|Publication number||US6270748 B1|
|Application number||US 09/484,619|
|Publication date||Aug 7, 2001|
|Filing date||Jan 18, 2000|
|Priority date||Jan 19, 1999|
|Also published as||EP1031354A2, EP1031354A3|
|Publication number||09484619, 484619, US 6270748 B1, US 6270748B1, US-B1-6270748, US6270748 B1, US6270748B1|
|Inventors||Nikoi Annan, Charles Howard Reynolds, Steven Howard Shaber, Eric Jon Langenmayr|
|Original Assignee||Rohm And Haas Company|
|Export Citation||BiBTeX, EndNote, RefMan|
|Patent Citations (17), Non-Patent Citations (12), Referenced by (33), Classifications (15), Legal Events (5)|
|External Links: USPTO, USPTO Assignment, Espacenet|
This is a nonprovisional application of prior pending provisional application Ser. No. 60/116,354 filed Jan. 19, 1999.
This application relates to image contrast enhancing agents for magnetic resonance imaging (MRI) or x-ray.
Imaging, whether x-ray or magnetic resonance, is a well-known and commonly used medical diagnostic technique. In the case of X-ray imaging, an x-ray sensitive film is placed behind an object under study, and the object is bombarded with x-rays. The film is then developed and reveals an image (usually a negative image showing white x-ray-opaque structures on a black background). In some instances, it may be difficult to identify and inspect different structures in the human body through x-ray imaging since many structures are x-ray transparent or translucent and faintly represented structures over-lie one another, obscuring the resulting image. Accordingly, it has become commonplace to introduce x-ray image enhancing agents prior to x-ray diagnosis. The two most common types of x-ray contrast agents are barium salts and a large class of halogenated agents. Barium salts are typically used exclusively for imaging the gastrointestinal tract. Halogenated agents are used to image a variety of areas of the body including the liver, spleen, kidneys, bile-duct, and major arteries such as those found near the heart. Essentially any organic compound substituted with bromine, or especially iodine, will significantly attenuate x-rays leading to improved contrast with respect to surrounding tissue.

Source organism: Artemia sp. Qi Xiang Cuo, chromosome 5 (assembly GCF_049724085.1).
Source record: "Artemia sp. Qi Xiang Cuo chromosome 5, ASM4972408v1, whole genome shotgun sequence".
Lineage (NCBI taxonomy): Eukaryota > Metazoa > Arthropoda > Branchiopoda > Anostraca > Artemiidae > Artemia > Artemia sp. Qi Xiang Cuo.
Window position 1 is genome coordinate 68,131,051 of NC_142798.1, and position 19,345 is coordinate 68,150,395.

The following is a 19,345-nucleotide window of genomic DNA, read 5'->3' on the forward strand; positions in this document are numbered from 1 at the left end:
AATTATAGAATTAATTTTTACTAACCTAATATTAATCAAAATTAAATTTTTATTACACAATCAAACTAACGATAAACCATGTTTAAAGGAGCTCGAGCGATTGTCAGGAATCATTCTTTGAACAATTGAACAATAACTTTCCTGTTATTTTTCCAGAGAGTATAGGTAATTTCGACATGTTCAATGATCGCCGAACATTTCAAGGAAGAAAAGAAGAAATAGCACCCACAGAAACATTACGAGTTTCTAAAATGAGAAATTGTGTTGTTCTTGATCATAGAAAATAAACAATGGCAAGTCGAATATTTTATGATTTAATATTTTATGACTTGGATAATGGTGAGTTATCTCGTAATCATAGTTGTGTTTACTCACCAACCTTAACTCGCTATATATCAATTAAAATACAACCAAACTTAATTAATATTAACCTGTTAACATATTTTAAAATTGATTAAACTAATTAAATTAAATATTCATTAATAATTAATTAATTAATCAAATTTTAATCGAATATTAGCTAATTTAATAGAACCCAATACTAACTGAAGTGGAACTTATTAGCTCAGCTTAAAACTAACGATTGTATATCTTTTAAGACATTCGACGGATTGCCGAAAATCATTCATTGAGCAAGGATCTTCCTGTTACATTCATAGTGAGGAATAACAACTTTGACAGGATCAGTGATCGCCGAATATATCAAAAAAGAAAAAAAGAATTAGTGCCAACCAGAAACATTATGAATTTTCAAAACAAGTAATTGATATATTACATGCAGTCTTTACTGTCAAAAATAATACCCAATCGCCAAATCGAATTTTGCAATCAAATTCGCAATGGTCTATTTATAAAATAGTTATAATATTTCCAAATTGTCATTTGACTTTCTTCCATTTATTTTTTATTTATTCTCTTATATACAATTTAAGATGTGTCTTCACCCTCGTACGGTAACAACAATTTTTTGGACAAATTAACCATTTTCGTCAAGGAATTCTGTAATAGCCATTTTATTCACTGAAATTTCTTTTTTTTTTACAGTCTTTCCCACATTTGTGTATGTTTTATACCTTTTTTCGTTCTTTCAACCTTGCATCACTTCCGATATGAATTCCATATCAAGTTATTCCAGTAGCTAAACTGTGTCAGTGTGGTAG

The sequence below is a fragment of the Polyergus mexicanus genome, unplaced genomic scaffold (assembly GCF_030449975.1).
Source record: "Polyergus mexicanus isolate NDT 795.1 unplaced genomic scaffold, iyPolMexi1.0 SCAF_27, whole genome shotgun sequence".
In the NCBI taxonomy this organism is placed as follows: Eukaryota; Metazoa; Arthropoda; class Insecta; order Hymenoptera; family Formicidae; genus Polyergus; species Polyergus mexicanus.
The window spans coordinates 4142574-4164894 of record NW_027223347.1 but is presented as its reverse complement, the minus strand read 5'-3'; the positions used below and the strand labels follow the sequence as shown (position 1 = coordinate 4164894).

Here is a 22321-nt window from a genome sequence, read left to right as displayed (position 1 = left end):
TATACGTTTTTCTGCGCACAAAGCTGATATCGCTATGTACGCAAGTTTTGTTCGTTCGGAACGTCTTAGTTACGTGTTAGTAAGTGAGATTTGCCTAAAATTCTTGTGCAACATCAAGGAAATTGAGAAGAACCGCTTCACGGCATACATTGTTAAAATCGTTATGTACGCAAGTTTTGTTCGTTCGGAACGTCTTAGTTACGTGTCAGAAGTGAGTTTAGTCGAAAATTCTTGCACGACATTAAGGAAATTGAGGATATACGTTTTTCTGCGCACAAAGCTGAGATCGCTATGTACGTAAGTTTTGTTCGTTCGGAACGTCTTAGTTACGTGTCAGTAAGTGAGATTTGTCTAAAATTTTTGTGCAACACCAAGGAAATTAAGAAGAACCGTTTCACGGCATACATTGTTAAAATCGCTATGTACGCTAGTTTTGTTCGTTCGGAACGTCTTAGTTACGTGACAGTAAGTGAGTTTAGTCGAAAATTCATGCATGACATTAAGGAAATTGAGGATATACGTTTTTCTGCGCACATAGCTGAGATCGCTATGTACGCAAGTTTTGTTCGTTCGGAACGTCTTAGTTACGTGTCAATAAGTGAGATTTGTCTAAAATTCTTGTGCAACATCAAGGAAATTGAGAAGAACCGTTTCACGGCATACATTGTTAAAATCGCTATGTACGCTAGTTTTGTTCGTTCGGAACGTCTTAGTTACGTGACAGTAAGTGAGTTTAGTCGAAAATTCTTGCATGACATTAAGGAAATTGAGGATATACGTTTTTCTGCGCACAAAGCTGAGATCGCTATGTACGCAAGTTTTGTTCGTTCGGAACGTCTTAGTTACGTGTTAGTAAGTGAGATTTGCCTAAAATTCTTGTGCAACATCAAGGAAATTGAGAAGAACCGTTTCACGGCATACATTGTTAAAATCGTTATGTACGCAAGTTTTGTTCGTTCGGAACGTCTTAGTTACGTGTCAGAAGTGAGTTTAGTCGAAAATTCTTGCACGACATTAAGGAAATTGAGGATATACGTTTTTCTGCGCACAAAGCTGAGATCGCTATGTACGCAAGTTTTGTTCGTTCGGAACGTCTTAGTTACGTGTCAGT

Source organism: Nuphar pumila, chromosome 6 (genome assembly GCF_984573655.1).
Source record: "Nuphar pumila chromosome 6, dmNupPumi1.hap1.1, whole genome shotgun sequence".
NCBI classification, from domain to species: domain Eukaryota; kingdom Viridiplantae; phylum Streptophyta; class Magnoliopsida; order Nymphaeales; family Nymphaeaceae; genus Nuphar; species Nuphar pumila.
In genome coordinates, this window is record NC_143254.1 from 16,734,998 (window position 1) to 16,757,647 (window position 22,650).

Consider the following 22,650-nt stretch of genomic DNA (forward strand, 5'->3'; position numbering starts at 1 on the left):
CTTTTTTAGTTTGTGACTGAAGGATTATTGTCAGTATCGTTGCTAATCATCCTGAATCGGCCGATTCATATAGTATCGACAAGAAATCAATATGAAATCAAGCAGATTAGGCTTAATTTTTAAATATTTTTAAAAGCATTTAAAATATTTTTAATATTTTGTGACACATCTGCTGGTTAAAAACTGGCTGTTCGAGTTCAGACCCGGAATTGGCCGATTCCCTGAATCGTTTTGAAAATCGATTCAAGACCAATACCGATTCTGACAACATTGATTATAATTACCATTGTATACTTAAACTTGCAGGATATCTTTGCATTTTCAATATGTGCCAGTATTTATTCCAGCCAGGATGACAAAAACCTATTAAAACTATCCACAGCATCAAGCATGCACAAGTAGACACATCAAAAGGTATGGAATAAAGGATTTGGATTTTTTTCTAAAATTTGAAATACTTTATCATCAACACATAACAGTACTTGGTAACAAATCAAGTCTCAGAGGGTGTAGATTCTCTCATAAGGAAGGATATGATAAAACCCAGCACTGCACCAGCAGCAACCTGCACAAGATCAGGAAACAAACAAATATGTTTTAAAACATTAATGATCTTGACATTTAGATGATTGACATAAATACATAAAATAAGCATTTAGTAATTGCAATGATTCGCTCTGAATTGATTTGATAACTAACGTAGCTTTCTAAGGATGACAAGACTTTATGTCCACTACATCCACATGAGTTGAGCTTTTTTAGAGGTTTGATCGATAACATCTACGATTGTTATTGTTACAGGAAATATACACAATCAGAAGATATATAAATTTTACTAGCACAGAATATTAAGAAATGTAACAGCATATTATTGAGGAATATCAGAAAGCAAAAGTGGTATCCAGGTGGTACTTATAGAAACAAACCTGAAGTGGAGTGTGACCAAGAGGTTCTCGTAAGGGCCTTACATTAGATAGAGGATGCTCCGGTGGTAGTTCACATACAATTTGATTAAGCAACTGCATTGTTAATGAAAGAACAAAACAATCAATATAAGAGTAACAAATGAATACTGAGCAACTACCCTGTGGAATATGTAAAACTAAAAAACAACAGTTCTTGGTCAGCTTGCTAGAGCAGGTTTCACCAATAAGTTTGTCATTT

In MRI, an image of an organ or tissue is obtained by placing a subject in a strong magnetic field and observing the interactions between the magnetic spins of the protons in the subject and radio frequency electromagnetic radiation. After bombardment with RF energy, the protons undergo relaxation. Relaxation is the process whereby nuclear magnetization returns to its resting state following a perturbation, such as by a radio frequency pulse. Magnetic resonance is characterized by three forms of relaxation, T1 (longitudinal or spin-lattice) relaxation, T2 (transverse or spin-spin) relaxation, and T2* relaxation. We are most concerned here with T1 and T2 which are of primary importance in the generation of the image. Magnetic resonance imaging is a complicated but well-known procedure to those skilled in the art and will not be set forth here.
T1 and T2 differ in different tissues in the body and depend on the chemical and physical environment of protons in various organs or tissues. The use of MRI to differentiate between healthy and diseased tissues is most successful in areas of the body where the relaxation times (T1 and T2) of adjacent tissues is varied. For instance, the relaxation times of protons in cerebral spinal fluid and cerebral tissue are quite different, and images resulting from the use of MRI normally possess high contrast. However, in other areas of the body, the relaxation times of the protons in different tissues may be similar. Such areas may be difficult to successfully image, and the MRI image obtained may lack definition and clarity.
Without contrast agents, MRI provides a means of making definitive diagnoses noninvasively. Nevertheless, it has been found that the addition of contrast agents in many cases improves the sensitivity and/or specificity of this imaging technique. In areas of the body where adjacent tissues have similar proton relaxation times, such agents may be preferentially attracted to one of the two similar tissues, changing the proton-relaxation time for that tissue and leading to a high contrast MRI image.
MRI image enhancing agents generally fall into one of three categories: paramagnetic, ferromagnetic, and superparamagnetic. These agents affect the properties of contacted water molecules, thereby enhancing the tissue contrast and improving the diagnostic capability of MRI. A wide range of compounds in all categories have already been investigated. However, few compositions have both the efficacy and the non-toxicity required for extensive use in humans.